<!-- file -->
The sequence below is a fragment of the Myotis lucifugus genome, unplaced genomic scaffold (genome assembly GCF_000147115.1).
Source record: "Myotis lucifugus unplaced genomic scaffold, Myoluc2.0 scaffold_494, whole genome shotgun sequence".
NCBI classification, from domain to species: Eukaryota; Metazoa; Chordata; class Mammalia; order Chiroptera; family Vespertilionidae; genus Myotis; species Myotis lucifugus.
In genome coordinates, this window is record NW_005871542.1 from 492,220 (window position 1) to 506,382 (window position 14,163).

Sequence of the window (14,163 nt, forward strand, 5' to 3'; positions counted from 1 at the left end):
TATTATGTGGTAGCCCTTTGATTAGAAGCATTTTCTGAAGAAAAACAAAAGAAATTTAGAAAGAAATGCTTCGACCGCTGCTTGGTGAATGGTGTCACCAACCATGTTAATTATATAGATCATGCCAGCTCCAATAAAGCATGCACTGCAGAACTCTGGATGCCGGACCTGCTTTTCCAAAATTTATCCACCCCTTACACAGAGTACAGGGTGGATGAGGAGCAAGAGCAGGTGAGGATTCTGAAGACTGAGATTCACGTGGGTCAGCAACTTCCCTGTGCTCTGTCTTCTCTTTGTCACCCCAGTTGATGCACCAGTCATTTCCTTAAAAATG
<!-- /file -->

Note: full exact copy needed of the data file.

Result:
The sequence below is a fragment of the Myotis lucifugus genome, unplaced genomic scaffold (genome assembly GCF_000147115.1).
Source record: "Myotis lucifugus unplaced genomic scaffold, Myoluc2.0 scaffold_494, whole genome shotgun sequence".
NCBI classification, from domain to species: Eukaryota; Metazoa; Chordata; class Mammalia; order Chiroptera; family Vespertilionidae; genus Myotis; species Myotis lucifugus.
In genome coordinates, this window is record NW_005871542.1 from 492,220 (window position 1) to 506,382 (window position 14,163).

Sequence of the window (14,163 nt, forward strand, 5' to 3'; positions counted from 1 at the left end):
TATTATGTGGTAGCCCTTTGATTAGAAGCATTTTCTGAAGAAAAACAAAAGAAATTTAGAAAGAAATGCTTCGACCGCTGCTTGGTGAATGGTGTCACCAACCATGTTAATTATATAGATCATGCCAGCTCCAATAAAGCATGCACTGCAGAACTCTGGATGCCGGACCTGCTTTTCCAAAATTTATCCACCCCTTACACAGAGTACAGGGTGGATGAGGAGCAAGAGCAGGTGAGGATTCTGAAGACTGAGATTCACGTGGGTCAGCAACTTCCCTGTGCTCTGTCTTCTCTTTGTCACCCCAGTTGATGCACCAGTCATTTCCTTAAAAATG